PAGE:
It’s easy to overlook goat body condition score (BCS) during the summer months. Your does have what they need to be self-sufficient until it’s time to turn the bucks out again: fresh air, plenty of pasture, water and likely access to a free-choice goat mineral supplement.
But goat breeding season arrives sooner than you think. Make sure to give does more than a passing glance during the summer months to make sure they are in good condition for successful pregnancies.
Evaluate goat body condition scores
Use a BCS chart to assess your herd’s condition. Depending on herd size, it may not be practical to check the condition of all does. In that case, score approximately 10-20% of does to get an estimate of the herd’s condition.
At 45 to 60 days before the beginning of the goat breeding season, doe BCS should be 2.5 to 3.0 for optimal breeding and conception results. Maintaining body condition scores, or improving those for thin does, during the first 90 days of pregnancy helps promote embryo survival.
Too-thin does (1.5 BCS or below) may not only be weaker and more susceptible to disease, but they also typically take longer to conceive during breeding season. That’s because under-conditioned does may skip heat cycles until they get back to ideal weight.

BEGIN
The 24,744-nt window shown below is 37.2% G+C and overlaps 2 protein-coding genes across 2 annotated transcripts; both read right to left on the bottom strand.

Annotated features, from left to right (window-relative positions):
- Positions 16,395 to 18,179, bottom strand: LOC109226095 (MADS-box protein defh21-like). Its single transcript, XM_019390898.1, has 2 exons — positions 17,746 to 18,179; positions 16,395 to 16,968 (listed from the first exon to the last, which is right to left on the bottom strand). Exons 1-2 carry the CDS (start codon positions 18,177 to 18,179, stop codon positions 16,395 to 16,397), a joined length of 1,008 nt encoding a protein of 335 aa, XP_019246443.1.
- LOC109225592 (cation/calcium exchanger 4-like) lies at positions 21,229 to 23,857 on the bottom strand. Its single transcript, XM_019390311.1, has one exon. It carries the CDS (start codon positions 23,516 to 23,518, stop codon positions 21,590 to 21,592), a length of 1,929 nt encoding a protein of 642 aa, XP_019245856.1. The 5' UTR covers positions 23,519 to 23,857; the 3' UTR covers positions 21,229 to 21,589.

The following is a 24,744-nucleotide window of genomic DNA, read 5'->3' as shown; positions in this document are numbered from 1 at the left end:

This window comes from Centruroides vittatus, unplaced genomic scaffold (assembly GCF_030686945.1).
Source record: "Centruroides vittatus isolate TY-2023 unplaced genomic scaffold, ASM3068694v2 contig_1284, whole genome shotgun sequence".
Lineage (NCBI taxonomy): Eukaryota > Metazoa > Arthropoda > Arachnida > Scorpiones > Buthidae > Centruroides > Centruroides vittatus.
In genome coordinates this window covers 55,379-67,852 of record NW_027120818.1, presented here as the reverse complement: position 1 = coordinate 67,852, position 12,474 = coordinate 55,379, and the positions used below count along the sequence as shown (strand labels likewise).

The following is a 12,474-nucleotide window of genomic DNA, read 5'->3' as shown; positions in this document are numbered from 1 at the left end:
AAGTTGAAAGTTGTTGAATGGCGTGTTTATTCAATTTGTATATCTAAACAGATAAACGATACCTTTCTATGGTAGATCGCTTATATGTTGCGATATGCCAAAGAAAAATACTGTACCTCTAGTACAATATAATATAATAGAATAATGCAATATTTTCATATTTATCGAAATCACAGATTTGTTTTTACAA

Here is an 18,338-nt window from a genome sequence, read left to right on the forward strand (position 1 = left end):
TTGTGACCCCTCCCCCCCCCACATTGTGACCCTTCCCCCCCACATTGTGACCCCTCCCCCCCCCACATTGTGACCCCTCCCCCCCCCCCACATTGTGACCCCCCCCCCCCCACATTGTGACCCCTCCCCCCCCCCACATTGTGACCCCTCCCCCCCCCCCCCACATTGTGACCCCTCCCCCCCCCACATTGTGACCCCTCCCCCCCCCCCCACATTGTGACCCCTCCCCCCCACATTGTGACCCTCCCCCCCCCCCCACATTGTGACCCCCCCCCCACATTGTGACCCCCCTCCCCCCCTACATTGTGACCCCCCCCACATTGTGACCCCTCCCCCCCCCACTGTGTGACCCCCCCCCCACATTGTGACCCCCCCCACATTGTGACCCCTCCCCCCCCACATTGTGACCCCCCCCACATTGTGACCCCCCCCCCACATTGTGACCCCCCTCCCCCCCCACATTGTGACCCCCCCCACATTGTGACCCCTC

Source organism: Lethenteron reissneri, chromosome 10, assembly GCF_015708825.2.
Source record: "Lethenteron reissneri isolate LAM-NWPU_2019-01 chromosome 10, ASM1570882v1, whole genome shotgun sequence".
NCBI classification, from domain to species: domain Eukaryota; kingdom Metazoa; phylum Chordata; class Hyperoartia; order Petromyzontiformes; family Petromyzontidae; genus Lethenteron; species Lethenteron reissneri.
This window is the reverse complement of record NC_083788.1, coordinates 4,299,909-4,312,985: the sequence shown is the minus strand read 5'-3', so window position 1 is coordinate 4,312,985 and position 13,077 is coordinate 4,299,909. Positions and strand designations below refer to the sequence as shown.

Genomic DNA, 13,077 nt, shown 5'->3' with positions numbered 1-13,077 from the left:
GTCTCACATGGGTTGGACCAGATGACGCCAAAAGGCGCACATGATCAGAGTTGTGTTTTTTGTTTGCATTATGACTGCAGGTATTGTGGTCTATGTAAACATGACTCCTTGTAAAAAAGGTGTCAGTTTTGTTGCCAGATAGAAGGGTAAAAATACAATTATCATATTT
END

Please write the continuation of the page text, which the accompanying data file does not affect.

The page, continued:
Over-conditioned does (4.5 BCS or above) are also not reproductively or financially efficient. These females tend to take longer to breed, leading to delayed kidding and reduced kid gain.
Hit the body condition score target
To hit a target BCS of 2.5 to 3.0, consider adding a supplemental fat and protein source. Supplemental fat can help maintain condition and is especially important if does trend toward the thin side. Fat has 2.5 times more energy than a carbohydrate like corn, making it the most efficient way to add energy into a diet.
Ideally, supplements should be offered year-round to maintain BCS through every season. It’s especially important to provide supplemental fat when forage nutrient values are declining through late summer, fall and winter.
Kids win too
Supplementation is critical as does enter the third trimester when 75% of fetal growth occurs. If the doe can’t get enough energy into her system during this timeframe, she can lose condition since the fetus is taking many of the nutrients.
As a doe gets later into gestation, her rumen competes for space with the growing kids. An energy-dense supplement provides the nutrition the doe needs in a smaller package, allowing her plenty of space for both the rumen and kids.
Once kids are born, maternal nutrition remains important. A higher level of dietary fat can influence milk fat content. In turn, higher milk fat helps kids get a better start with extra energy for rapid and efficient kid growth.
Clay Elliott, Ph.D.
Companion Animal Nutritionist, Technical Solutions
Source: Purina Animal Nutrition